In May 2018, a gunman opened fire at a school in Texas, killing 10 people and wounding 13 others. 

According to the Gun Violence Archive, there were more than 300 mass shootings – defined by the FBI as an incident in which four or more people are killed – in 2018, including in Pittsburgh, Pennsylvania, Thousand Oaks, California, and Annapolis, Maryland. 

But Since Parkland hopes to highlight the stories of gun violence that often do not land in the headlines, giving an “an unprecedented account of the full scale and contours of gun violence as it impacts American children”.

Four-year-old Ava Grace Field and her two-year-old brother, Ashen, along with their mother were shot dead by their father in March 2018. Ava “lived in a world of pigtails and constant smiles,” the website reported

Onjeray “OJ” Devereaux-Hale, 14, was killed in August 2018 when he and his friend were playing with a gun. He was a “kind-hearted athlete,” the website said. 

Nequacia Porsha Jacobs-Lewis, 18, was shot dead on February 24 while looking outside her window in Dallas, Texas. She had planned to go to the University of Texas. 


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Tiger-Cats claim victory against the Argos to maintain home record on Labour Day




The Hamilton Tiger-Cats were at their devastating best against the Toronto Argonauts when the two locked horns on Labour Day at the Tim Hortons Field.

Just like with previous Labour Day fixtures, the Ticats produced a stellar performance with Dane Evans throwing two touchdown passes while Frankie Williams scored on a 67-yard punt return as they claimed a 32-19 victory on Monday. With this vital win, the Ticats extended their Labour Day home record to 7-0.

For players and fans of the Tiger-Cats, games on Labour Day are a lot more special and losing is something the Ticats aren’t used to.

“We know the fans are going to be behind us, we know Toronto is going to be chippy, we know it’s going to be sunny; we know it’s going to be windy. Everything that happened (Monday) we prepared for. There is something extremely special about Tim Hortons Field on Labour Day . . . you can feel it in the air, I can’t put it into words,” said Evans.

After the COVID-19 induced hiatus, the CFL is back in full action and fans can now bet on their favourite teams and just like with online slots Canada, real money can be won. Hamilton (2-2) recorded its second straight win to move into a tie atop the CFL East Division standings with Montreal Alouettes (2-2). Also, the Ticats lead the overall Labour Day series with Toronto 36-13-1.

In the sun-drenched gathering of 15,000—the maximum allowed under Ontario government COVID-19 protocols—the fans loved every minute of this feisty game. After all, this was the Ticats first home game in 659 days, since their 36-16 East Division final win over Edmonton in November 2019.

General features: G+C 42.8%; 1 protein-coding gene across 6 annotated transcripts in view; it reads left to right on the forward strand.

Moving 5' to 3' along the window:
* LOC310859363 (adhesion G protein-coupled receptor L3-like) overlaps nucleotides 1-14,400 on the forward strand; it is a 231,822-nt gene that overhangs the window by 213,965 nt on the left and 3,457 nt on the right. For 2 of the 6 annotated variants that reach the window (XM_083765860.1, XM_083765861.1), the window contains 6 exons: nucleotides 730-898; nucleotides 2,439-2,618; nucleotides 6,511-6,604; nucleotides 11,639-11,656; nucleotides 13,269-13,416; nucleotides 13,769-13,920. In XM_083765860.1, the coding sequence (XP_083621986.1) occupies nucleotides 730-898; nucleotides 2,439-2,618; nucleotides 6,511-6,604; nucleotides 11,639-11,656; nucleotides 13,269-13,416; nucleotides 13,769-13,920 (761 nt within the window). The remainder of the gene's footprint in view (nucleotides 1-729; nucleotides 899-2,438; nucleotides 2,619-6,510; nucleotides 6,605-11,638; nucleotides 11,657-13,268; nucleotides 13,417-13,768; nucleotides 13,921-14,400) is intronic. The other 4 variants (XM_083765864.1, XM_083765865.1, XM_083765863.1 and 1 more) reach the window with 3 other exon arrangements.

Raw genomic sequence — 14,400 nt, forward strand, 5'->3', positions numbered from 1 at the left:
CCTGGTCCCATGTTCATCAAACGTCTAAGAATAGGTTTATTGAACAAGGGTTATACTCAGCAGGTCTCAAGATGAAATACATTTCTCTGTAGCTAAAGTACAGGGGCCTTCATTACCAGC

The contest between the Ticats and Argos was certainly not bereft of emotions, typical of a Labour Day fixture, as it ended with an on-field melee. But the Argos often found themselves on the wrong end of the decisions with several penalty calls and most of the game’s explosive plays.

Hamilton quarterback Evans completed 21-of-29 passing for 248 yards and the two touchdowns while Toronto’s make-shift quarterback Arbuckle completed 18-of-32 attempts for 207 yards. Arbuckle also made a touchdown and two interceptions before eventually being substituted by McLeod Bethel-Thompson.

Bethel-Thompson made an eight-yard TD pass to wide receiver Eric Rogers late in the final quarter of the game.

“They got after us a bit . . . we didn’t block, or pass protect well,” said Ryan Dinwiddie, rookie head coach of the Argos in a post-match interview. “They just kicked our butts; we’ve got to come back and be a better team next week.”

The Labour Day contest was the first of four fixtures this year between Toronto and Hamilton. The two teams would face off again on Friday at BMO Field. Afterwards, the Tim Hortons Field will play host to the Argonauts again on Oct. 11 with the regular-season finale scheduled for Nov. 12 in Toronto.

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Roughriders looking to bounce back after Labor Day defeat




In what an unusual feeling for the Saskatchewan Roughriders, they would now need to dust themselves up after a 23-8 loss to the Winnipeg Blue Bombers in what was a Labor Day Classic showdown in front of a full capacity crowd at Mosaic stadium.

Craig Dickenson, head coach of the Riders, witnessed his team with an unbeaten record get utterly dominated by a more superior team from Winnipeg. Now, he has got a lot of work on his hands getting his team back to winning ways as they visit the Banjo Bowl next.

“We’re going to see what we’re made of now…the jury’s out,” said Dickenson.